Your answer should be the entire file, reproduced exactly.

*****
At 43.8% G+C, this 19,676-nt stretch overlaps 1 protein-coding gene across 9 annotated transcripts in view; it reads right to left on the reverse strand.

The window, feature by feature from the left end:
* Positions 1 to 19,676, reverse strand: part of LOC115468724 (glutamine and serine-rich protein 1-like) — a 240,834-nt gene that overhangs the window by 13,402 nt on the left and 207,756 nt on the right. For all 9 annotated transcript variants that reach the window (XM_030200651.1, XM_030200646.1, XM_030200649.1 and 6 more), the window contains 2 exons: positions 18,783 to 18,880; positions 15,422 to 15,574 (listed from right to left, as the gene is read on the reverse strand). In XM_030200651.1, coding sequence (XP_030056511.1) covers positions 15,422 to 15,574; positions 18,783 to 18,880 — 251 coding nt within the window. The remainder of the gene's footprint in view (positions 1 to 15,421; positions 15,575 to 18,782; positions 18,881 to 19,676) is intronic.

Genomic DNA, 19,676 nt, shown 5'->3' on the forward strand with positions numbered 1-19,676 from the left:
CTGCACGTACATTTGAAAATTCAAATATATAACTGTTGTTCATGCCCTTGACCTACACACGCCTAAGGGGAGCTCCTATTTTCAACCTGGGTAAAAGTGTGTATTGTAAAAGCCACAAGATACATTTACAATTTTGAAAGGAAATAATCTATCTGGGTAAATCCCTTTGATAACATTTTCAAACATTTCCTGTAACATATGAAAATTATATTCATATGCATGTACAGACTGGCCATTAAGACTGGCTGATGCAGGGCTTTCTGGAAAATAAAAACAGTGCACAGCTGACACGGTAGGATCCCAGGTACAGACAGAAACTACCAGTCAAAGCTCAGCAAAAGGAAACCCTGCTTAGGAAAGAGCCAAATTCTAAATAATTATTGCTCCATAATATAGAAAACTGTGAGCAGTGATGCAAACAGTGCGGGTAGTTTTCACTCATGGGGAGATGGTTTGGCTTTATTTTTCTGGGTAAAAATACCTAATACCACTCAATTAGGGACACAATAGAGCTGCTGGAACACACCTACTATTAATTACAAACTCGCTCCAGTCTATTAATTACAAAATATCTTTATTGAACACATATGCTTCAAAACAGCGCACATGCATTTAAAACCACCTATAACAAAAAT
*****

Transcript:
At 43.8% G+C, this 19,676-nt stretch overlaps 1 protein-coding gene across 9 annotated transcripts in view; it reads right to left on the reverse strand.

The window, feature by feature from the left end:
* Positions 1 to 19,676, reverse strand: part of LOC115468724 (glutamine and serine-rich protein 1-like) — a 240,834-nt gene that overhangs the window by 13,402 nt on the left and 207,756 nt on the right. For all 9 annotated transcript variants that reach the window (XM_030200651.1, XM_030200646.1, XM_030200649.1 and 6 more), the window contains 2 exons: positions 18,783 to 18,880; positions 15,422 to 15,574 (listed from right to left, as the gene is read on the reverse strand). In XM_030200651.1, coding sequence (XP_030056511.1) covers positions 15,422 to 15,574; positions 18,783 to 18,880 — 251 coding nt within the window. The remainder of the gene's footprint in view (positions 1 to 15,421; positions 15,575 to 18,782; positions 18,881 to 19,676) is intronic.

Genomic DNA, 19,676 nt, shown 5'->3' on the forward strand with positions numbered 1-19,676 from the left:
CTGCACGTACATTTGAAAATTCAAATATATAACTGTTGTTCATGCCCTTGACCTACACACGCCTAAGGGGAGCTCCTATTTTCAACCTGGGTAAAAGTGTGTATTGTAAAAGCCACAAGATACATTTACAATTTTGAAAGGAAATAATCTATCTGGGTAAATCCCTTTGATAACATTTTCAAACATTTCCTGTAACATATGAAAATTATATTCATATGCATGTACAGACTGGCCATTAAGACTGGCTGATGCAGGGCTTTCTGGAAAATAAAAACAGTGCACAGCTGACACGGTAGGATCCCAGGTACAGACAGAAACTACCAGTCAAAGCTCAGCAAAAGGAAACCCTGCTTAGGAAAGAGCCAAATTCTAAATAATTATTGCTCCATAATATAGAAAACTGTGAGCAGTGATGCAAACAGTGCGGGTAGTTTTCACTCATGGGGAGATGGTTTGGCTTTATTTTTCTGGGTAAAAATACCTAATACCACTCAATTAGGGACACAATAGAGCTGCTGGAACACACCTACTATTAATTACAAACTCGCTCCAGTCTATTAATTACAAAATATCTTTATTGAACACATATGCTTCAAAACAGCGCACATGCATTTAAAACCACCTATAACAAAAAT